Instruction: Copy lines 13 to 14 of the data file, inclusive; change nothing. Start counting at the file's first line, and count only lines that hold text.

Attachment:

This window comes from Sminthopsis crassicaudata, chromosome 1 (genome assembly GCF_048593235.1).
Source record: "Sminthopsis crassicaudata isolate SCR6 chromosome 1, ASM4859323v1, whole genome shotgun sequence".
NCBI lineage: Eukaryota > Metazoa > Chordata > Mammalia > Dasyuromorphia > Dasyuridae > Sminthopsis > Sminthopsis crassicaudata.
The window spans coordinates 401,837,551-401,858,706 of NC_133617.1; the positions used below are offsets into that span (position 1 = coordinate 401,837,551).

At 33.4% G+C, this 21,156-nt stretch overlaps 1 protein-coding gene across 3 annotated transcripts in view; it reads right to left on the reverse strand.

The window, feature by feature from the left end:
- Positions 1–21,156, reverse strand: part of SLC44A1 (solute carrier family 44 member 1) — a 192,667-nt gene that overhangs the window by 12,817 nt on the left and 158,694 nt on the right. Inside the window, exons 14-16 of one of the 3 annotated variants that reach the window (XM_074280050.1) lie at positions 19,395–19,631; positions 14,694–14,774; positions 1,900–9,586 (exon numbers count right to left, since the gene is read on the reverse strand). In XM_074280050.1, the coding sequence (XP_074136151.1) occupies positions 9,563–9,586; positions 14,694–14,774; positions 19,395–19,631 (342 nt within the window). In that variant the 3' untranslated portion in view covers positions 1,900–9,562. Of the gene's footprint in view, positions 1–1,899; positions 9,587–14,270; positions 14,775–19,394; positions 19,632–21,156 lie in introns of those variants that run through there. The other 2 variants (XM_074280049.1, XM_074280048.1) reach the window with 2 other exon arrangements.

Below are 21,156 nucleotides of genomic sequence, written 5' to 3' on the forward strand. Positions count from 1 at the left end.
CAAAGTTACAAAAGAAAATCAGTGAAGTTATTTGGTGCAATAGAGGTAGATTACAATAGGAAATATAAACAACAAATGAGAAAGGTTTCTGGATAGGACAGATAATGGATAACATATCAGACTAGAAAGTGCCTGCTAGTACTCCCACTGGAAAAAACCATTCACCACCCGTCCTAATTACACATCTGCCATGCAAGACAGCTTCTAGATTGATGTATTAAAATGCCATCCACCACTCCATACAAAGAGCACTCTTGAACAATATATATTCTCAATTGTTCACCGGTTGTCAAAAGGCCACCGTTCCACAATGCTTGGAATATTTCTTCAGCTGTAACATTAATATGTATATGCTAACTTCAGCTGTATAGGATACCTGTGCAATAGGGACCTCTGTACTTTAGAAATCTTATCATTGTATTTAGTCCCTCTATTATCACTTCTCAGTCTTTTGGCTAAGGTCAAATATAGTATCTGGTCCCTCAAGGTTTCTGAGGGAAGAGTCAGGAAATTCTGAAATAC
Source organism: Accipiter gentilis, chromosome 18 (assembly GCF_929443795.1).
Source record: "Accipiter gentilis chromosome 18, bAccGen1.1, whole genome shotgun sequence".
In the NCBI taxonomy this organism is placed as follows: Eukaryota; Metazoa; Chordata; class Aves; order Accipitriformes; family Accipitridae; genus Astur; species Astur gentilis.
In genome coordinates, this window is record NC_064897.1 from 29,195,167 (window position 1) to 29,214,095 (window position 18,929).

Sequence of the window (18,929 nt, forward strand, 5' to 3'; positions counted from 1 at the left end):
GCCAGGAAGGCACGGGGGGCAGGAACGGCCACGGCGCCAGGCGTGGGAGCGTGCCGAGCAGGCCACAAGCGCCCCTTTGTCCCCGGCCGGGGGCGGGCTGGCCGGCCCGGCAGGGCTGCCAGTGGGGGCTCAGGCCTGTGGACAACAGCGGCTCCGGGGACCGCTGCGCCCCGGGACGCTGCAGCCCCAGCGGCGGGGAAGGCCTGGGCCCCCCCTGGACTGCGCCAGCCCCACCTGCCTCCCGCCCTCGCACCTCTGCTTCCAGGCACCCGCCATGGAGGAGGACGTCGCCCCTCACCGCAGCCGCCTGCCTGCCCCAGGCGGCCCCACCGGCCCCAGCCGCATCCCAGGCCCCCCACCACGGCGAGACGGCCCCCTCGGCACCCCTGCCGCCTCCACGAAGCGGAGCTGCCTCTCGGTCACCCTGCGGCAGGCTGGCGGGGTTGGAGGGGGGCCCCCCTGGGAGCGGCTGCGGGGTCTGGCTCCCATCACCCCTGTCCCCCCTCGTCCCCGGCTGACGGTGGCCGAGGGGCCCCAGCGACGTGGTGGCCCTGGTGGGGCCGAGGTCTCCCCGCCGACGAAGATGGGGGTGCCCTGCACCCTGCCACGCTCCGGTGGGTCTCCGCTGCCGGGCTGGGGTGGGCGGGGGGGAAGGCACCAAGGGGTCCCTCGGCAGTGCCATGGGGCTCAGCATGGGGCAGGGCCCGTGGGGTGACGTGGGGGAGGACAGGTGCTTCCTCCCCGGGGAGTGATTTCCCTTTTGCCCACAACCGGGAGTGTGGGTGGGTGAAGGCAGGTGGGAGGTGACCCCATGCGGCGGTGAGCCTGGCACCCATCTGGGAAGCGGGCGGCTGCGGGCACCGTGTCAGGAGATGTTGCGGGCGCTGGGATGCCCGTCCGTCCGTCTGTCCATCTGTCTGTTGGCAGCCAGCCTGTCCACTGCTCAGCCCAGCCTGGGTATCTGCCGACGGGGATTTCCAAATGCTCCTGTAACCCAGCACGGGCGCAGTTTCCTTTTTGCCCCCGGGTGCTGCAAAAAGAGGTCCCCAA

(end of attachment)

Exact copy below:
In genome coordinates, this window is record NC_064897.1 from 29,195,167 (window position 1) to 29,214,095 (window position 18,929).

Sequence of the window (18,929 nt, forward strand, 5' to 3'; positions counted from 1 at the left end):